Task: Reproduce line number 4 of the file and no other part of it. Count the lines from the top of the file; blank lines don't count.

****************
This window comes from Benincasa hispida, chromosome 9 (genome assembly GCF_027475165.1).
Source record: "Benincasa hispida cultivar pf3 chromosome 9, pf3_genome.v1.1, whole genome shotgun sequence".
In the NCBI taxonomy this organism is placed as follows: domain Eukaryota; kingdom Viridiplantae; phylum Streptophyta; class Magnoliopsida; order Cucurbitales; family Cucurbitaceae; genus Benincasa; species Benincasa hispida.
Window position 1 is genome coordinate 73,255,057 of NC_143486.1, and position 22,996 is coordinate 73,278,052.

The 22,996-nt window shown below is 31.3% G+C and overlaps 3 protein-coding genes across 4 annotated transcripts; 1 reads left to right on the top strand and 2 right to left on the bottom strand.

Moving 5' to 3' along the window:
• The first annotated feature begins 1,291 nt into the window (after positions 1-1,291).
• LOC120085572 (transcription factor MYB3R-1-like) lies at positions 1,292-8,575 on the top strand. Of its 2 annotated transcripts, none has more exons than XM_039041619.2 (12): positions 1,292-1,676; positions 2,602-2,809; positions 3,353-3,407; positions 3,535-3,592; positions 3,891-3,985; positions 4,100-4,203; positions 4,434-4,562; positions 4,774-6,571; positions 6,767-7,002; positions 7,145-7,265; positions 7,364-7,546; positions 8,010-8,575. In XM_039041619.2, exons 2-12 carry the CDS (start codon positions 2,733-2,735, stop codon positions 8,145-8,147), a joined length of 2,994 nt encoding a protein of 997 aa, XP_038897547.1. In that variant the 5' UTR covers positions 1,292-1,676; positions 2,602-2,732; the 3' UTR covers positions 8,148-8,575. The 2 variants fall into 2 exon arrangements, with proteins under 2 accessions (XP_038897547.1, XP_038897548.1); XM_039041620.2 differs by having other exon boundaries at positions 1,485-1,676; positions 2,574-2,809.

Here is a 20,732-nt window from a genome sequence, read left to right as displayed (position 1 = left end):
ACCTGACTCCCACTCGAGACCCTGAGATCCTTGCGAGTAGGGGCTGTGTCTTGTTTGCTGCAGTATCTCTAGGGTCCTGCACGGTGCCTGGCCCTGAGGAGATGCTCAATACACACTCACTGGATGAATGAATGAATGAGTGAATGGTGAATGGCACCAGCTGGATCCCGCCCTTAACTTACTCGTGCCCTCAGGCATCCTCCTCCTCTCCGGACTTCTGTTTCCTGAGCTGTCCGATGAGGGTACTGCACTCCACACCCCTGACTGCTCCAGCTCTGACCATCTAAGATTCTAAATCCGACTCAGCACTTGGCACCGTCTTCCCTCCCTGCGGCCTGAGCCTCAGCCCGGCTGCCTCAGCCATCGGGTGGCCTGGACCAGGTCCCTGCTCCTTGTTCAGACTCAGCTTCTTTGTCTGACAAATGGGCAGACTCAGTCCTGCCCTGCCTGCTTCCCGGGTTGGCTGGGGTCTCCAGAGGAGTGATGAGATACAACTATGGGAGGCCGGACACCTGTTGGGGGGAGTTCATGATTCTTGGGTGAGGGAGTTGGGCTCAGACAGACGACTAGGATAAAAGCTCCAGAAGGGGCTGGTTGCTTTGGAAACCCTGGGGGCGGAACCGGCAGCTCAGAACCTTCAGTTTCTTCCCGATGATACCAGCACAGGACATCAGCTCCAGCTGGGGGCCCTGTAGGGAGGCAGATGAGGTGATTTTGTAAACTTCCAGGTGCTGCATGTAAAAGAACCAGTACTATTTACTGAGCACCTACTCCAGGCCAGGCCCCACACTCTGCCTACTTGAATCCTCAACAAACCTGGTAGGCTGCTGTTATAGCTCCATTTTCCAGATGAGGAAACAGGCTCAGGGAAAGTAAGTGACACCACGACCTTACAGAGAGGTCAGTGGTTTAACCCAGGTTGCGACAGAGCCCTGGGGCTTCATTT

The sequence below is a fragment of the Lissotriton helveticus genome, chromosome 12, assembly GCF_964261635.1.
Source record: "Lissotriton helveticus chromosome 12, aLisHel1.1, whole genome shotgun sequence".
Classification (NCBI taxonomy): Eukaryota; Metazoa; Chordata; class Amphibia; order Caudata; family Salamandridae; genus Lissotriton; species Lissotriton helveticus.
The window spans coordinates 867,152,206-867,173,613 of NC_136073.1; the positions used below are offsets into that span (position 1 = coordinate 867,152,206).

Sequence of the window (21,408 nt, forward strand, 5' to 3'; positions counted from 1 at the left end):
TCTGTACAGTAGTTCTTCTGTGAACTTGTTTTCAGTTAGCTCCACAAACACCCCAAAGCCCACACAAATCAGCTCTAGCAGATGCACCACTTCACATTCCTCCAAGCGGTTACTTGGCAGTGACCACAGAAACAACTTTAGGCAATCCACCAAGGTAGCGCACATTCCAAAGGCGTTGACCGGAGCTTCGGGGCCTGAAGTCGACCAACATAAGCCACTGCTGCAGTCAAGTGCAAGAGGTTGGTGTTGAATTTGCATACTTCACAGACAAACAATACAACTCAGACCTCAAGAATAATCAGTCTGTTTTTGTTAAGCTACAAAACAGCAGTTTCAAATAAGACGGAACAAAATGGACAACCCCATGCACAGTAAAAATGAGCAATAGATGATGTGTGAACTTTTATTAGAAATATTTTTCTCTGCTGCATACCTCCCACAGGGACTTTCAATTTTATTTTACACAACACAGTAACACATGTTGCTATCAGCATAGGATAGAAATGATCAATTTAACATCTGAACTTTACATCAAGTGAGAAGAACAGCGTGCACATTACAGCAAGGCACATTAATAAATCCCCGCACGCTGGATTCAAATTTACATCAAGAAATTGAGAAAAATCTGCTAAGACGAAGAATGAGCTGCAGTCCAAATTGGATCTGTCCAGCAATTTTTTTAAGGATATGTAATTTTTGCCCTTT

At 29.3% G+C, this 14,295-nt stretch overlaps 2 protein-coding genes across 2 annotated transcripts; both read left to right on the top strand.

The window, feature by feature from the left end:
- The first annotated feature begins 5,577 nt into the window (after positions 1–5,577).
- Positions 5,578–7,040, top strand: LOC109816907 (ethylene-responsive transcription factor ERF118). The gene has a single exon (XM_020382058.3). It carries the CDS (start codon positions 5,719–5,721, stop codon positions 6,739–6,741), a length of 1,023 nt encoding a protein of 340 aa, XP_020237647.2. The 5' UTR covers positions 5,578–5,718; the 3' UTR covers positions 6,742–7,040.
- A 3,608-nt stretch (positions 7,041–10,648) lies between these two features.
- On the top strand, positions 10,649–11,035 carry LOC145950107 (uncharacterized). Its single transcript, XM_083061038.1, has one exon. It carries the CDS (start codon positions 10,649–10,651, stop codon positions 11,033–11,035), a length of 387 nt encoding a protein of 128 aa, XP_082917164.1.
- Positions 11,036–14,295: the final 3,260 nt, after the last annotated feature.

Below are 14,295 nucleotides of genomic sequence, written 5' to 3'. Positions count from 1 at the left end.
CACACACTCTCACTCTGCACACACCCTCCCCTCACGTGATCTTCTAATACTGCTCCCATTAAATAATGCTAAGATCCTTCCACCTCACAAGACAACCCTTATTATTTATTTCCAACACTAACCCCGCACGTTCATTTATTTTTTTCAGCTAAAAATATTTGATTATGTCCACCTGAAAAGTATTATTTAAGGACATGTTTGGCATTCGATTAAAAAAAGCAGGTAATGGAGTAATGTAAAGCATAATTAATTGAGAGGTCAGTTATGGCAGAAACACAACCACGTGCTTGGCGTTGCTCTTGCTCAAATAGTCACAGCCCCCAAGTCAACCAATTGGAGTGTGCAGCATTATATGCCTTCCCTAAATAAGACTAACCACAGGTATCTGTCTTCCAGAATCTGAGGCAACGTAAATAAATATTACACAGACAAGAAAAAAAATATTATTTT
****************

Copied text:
Window position 1 is genome coordinate 73,255,057 of NC_143486.1, and position 22,996 is coordinate 73,278,052.